19 July 2014

Dazzling Carousel at the Arcola Theatre

My feeling towards musicals is still somewhat ambivalent but I was not going to miss Rodgers and Hammerstein’s Carousel when it was on at one of my very favourite theatres, the Arcola in Dalston.

I had planned to go with friends but a mix-up meant that they went to the matinee when I was booked for the evening show. It still worked out reasonably well as we were able to meet up in a nearby pub between the two showings.

For the first time in my experience there was allocated seating but, unusually for me, I was sufficiently alert to get in early enough to get a front row seat on the far side.

That was just as well as it had received plenty of good reviews and that meant another full house. I am sure that the seats further back are fine, it's just that I do not want to try one to find out.

This was the last performance too, something of an accidental tradition of mine, so there were no second chances.

I must have seen Carousel at some time because elements of the plot were familiar but they were only thin fragments and most of it was completely new and surprising to me.

It was a lot darker than I expected. I tend to think of musicals as rom-coms with songs, which is unfair on my part as opera deals with tragedy as much as it deals with the foibles of love. There was a happy ending of sorts but it wasn't the and-they-all-lived-happily-ever-after kind. Especially not for the people who were dead.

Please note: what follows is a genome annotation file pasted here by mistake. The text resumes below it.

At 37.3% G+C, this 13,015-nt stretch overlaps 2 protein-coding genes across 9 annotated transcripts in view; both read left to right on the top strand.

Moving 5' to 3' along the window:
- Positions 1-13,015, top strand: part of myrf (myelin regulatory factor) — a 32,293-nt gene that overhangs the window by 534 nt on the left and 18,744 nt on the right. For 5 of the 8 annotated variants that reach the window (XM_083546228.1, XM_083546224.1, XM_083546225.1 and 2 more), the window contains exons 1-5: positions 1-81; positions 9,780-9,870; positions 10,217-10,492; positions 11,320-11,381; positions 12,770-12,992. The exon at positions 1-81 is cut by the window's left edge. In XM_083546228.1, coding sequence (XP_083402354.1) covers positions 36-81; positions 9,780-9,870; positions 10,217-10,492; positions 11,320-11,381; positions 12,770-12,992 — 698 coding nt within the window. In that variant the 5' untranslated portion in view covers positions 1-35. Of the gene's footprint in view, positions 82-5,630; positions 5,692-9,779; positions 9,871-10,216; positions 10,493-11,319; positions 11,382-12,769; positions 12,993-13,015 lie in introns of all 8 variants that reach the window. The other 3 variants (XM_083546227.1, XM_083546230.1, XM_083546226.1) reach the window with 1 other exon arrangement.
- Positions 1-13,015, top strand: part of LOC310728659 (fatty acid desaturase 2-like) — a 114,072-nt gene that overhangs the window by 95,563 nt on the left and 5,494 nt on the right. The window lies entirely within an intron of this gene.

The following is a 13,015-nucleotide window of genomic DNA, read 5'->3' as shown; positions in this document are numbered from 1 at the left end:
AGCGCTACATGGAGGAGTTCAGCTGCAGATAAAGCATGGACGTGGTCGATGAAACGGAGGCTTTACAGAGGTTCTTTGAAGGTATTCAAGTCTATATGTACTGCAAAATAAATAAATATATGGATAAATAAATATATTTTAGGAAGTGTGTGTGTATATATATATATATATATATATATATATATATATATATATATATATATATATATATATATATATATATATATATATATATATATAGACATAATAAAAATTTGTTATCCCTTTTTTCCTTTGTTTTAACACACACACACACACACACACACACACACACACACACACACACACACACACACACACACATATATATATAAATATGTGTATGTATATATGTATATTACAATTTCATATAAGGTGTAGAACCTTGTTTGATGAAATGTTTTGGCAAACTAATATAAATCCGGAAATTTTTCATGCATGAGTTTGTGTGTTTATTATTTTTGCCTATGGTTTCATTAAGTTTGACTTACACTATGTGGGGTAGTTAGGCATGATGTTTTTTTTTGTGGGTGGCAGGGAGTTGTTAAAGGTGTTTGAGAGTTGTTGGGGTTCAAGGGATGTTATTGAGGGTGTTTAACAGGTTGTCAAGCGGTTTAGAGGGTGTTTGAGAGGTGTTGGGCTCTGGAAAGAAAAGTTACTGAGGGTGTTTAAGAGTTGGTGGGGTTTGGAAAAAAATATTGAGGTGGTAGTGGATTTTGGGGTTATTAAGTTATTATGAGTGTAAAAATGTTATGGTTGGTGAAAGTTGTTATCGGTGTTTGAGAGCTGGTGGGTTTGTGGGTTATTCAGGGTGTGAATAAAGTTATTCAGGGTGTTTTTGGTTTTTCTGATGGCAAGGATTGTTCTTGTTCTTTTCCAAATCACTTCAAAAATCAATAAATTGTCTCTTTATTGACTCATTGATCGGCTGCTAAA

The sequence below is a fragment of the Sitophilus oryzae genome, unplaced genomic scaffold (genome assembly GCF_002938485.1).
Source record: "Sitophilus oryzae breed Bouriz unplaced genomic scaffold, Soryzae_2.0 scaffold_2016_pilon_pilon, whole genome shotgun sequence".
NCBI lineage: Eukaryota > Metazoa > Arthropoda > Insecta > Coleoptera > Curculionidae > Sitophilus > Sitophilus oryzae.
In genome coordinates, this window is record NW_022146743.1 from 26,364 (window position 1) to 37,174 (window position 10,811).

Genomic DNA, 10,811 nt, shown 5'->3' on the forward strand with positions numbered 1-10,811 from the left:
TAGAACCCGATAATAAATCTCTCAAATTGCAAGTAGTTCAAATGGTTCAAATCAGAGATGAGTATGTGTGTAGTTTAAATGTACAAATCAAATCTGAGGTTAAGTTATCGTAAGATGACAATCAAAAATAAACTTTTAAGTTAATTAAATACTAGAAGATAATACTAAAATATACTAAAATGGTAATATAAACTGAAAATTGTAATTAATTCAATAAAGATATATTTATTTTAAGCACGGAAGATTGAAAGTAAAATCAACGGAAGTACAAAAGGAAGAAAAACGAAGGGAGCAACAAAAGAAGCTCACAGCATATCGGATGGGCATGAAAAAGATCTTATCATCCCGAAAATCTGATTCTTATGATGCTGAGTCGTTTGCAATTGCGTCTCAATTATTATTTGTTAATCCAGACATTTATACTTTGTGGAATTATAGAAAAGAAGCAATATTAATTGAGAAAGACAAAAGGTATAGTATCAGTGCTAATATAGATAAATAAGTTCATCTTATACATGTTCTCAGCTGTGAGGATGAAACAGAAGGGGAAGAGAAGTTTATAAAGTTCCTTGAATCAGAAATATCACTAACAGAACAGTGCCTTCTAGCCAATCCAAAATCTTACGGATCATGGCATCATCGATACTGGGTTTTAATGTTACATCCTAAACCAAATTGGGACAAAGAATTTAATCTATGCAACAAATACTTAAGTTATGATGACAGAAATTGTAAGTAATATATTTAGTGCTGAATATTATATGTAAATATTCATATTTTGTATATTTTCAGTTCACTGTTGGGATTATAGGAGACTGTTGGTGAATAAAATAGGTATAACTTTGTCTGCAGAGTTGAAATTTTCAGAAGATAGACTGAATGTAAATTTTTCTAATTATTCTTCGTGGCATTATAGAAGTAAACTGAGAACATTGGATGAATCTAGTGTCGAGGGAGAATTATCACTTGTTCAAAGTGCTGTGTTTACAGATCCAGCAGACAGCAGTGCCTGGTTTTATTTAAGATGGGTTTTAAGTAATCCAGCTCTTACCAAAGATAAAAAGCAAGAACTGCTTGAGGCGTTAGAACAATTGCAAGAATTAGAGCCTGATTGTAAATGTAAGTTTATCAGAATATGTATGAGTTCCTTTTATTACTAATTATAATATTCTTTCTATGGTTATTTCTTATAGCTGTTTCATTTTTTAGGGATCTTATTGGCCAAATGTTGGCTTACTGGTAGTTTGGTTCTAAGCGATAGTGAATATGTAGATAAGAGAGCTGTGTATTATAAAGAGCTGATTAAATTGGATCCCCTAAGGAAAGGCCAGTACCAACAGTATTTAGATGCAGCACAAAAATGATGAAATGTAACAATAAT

The music was as much a mystery as was the story and the only song that I recognised I did not know came from a musical, let alone this one. That song was You'll Never Walk Alone. I am more used to the staccato version sung on the Kop so it was good to hear it with its original melody and timing.

With an unknown story and unknown music it was down to the production to engage me and they did that with much aplomb. A lot of care had been put in to the detail of the production and there was always a lot more going on than was strictly needed to tell the story. The singing and acting were very good too.

But it was the dancing that made the production so dazzling. The choreography was intricate and imaginative making full use of the cast and the limited space available.

Arcola had often impressed me in the part but this was the first time that it had done so with a musical.

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